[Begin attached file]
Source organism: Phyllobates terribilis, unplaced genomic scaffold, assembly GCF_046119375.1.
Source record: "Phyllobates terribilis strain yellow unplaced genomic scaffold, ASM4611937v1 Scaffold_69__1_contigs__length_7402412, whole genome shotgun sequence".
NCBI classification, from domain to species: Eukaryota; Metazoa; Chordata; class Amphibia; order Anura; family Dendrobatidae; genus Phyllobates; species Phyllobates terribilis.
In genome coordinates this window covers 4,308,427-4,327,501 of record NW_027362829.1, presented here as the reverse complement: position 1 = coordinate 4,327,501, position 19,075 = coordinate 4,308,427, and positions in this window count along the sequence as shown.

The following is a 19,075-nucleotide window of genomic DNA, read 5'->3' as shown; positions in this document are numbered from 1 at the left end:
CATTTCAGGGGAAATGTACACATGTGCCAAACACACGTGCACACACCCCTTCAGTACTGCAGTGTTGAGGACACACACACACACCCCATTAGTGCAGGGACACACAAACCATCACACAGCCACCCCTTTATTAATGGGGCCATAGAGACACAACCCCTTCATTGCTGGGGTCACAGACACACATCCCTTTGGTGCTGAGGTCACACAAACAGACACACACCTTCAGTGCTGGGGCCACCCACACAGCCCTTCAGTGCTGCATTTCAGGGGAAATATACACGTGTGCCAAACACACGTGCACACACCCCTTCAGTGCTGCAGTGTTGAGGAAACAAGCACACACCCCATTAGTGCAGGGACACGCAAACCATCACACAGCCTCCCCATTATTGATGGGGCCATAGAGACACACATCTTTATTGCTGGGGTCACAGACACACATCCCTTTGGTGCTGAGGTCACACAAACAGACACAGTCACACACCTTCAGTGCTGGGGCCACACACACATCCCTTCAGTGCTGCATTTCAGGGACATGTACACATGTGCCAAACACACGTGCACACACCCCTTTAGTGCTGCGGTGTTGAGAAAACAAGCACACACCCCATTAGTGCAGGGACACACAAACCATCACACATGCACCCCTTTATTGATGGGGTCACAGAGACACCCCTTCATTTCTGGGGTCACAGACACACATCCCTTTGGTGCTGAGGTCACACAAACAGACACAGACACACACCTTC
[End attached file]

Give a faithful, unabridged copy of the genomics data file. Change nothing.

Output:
Source organism: Phyllobates terribilis, unplaced genomic scaffold, assembly GCF_046119375.1.
Source record: "Phyllobates terribilis strain yellow unplaced genomic scaffold, ASM4611937v1 Scaffold_69__1_contigs__length_7402412, whole genome shotgun sequence".
NCBI classification, from domain to species: Eukaryota; Metazoa; Chordata; class Amphibia; order Anura; family Dendrobatidae; genus Phyllobates; species Phyllobates terribilis.
In genome coordinates this window covers 4,308,427-4,327,501 of record NW_027362829.1, presented here as the reverse complement: position 1 = coordinate 4,327,501, position 19,075 = coordinate 4,308,427, and positions in this window count along the sequence as shown.

The following is a 19,075-nucleotide window of genomic DNA, read 5'->3' as shown; positions in this document are numbered from 1 at the left end:
CATTTCAGGGGAAATGTACACATGTGCCAAACACACGTGCACACACCCCTTCAGTACTGCAGTGTTGAGGACACACACACACACCCCATTAGTGCAGGGACACACAAACCATCACACAGCCACCCCTTTATTAATGGGGCCATAGAGACACAACCCCTTCATTGCTGGGGTCACAGACACACATCCCTTTGGTGCTGAGGTCACACAAACAGACACACACCTTCAGTGCTGGGGCCACCCACACAGCCCTTCAGTGCTGCATTTCAGGGGAAATATACACGTGTGCCAAACACACGTGCACACACCCCTTCAGTGCTGCAGTGTTGAGGAAACAAGCACACACCCCATTAGTGCAGGGACACGCAAACCATCACACAGCCTCCCCATTATTGATGGGGCCATAGAGACACACATCTTTATTGCTGGGGTCACAGACACACATCCCTTTGGTGCTGAGGTCACACAAACAGACACAGTCACACACCTTCAGTGCTGGGGCCACACACACATCCCTTCAGTGCTGCATTTCAGGGACATGTACACATGTGCCAAACACACGTGCACACACCCCTTTAGTGCTGCGGTGTTGAGAAAACAAGCACACACCCCATTAGTGCAGGGACACACAAACCATCACACATGCACCCCTTTATTGATGGGGTCACAGAGACACCCCTTCATTTCTGGGGTCACAGACACACATCCCTTTGGTGCTGAGGTCACACAAACAGACACAGACACACACCTTC